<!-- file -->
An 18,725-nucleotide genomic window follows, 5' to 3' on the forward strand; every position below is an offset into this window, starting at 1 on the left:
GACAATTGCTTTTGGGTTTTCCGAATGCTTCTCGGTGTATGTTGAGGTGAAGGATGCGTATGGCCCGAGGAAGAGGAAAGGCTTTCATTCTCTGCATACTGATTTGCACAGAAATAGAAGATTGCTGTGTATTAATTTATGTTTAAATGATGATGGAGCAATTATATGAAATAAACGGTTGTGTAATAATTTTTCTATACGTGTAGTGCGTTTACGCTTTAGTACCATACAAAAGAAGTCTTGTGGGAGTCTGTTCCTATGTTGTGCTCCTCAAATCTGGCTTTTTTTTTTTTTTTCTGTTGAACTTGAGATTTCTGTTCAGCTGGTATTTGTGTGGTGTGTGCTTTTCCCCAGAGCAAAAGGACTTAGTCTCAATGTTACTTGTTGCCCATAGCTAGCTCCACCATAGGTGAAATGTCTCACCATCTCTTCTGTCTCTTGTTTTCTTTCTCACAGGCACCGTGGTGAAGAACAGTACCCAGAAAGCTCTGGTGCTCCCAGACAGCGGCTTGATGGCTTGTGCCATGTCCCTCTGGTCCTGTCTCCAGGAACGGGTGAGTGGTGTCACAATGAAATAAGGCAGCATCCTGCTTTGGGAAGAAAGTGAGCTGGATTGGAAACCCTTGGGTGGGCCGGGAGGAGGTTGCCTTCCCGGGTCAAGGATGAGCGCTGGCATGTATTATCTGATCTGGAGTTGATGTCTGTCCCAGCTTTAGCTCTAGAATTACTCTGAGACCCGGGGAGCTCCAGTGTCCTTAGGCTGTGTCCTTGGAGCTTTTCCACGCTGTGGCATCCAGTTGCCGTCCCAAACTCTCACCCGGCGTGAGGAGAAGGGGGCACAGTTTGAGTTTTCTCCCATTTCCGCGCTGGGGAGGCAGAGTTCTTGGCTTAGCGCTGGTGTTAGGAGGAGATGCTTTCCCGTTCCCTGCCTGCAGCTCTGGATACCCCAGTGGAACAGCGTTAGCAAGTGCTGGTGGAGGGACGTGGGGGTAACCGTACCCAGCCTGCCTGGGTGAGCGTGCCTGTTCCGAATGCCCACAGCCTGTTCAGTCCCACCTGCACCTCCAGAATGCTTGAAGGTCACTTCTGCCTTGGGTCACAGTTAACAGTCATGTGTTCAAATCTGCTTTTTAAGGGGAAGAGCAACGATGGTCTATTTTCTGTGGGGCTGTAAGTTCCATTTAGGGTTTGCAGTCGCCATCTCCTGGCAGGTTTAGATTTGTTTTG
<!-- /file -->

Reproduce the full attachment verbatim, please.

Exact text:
An 18,725-nucleotide genomic window follows, 5' to 3' on the forward strand; every position below is an offset into this window, starting at 1 on the left:
GACAATTGCTTTTGGGTTTTCCGAATGCTTCTCGGTGTATGTTGAGGTGAAGGATGCGTATGGCCCGAGGAAGAGGAAAGGCTTTCATTCTCTGCATACTGATTTGCACAGAAATAGAAGATTGCTGTGTATTAATTTATGTTTAAATGATGATGGAGCAATTATATGAAATAAACGGTTGTGTAATAATTTTTCTATACGTGTAGTGCGTTTACGCTTTAGTACCATACAAAAGAAGTCTTGTGGGAGTCTGTTCCTATGTTGTGCTCCTCAAATCTGGCTTTTTTTTTTTTTTTCTGTTGAACTTGAGATTTCTGTTCAGCTGGTATTTGTGTGGTGTGTGCTTTTCCCCAGAGCAAAAGGACTTAGTCTCAATGTTACTTGTTGCCCATAGCTAGCTCCACCATAGGTGAAATGTCTCACCATCTCTTCTGTCTCTTGTTTTCTTTCTCACAGGCACCGTGGTGAAGAACAGTACCCAGAAAGCTCTGGTGCTCCCAGACAGCGGCTTGATGGCTTGTGCCATGTCCCTCTGGTCCTGTCTCCAGGAACGGGTGAGTGGTGTCACAATGAAATAAGGCAGCATCCTGCTTTGGGAAGAAAGTGAGCTGGATTGGAAACCCTTGGGTGGGCCGGGAGGAGGTTGCCTTCCCGGGTCAAGGATGAGCGCTGGCATGTATTATCTGATCTGGAGTTGATGTCTGTCCCAGCTTTAGCTCTAGAATTACTCTGAGACCCGGGGAGCTCCAGTGTCCTTAGGCTGTGTCCTTGGAGCTTTTCCACGCTGTGGCATCCAGTTGCCGTCCCAAACTCTCACCCGGCGTGAGGAGAAGGGGGCACAGTTTGAGTTTTCTCCCATTTCCGCGCTGGGGAGGCAGAGTTCTTGGCTTAGCGCTGGTGTTAGGAGGAGATGCTTTCCCGTTCCCTGCCTGCAGCTCTGGATACCCCAGTGGAACAGCGTTAGCAAGTGCTGGTGGAGGGACGTGGGGGTAACCGTACCCAGCCTGCCTGGGTGAGCGTGCCTGTTCCGAATGCCCACAGCCTGTTCAGTCCCACCTGCACCTCCAGAATGCTTGAAGGTCACTTCTGCCTTGGGTCACAGTTAACAGTCATGTGTTCAAATCTGCTTTTTAAGGGGAAGAGCAACGATGGTCTATTTTCTGTGGGGCTGTAAGTTCCATTTAGGGTTTGCAGTCGCCATCTCCTGGCAGGTTTAGATTTGTTTTG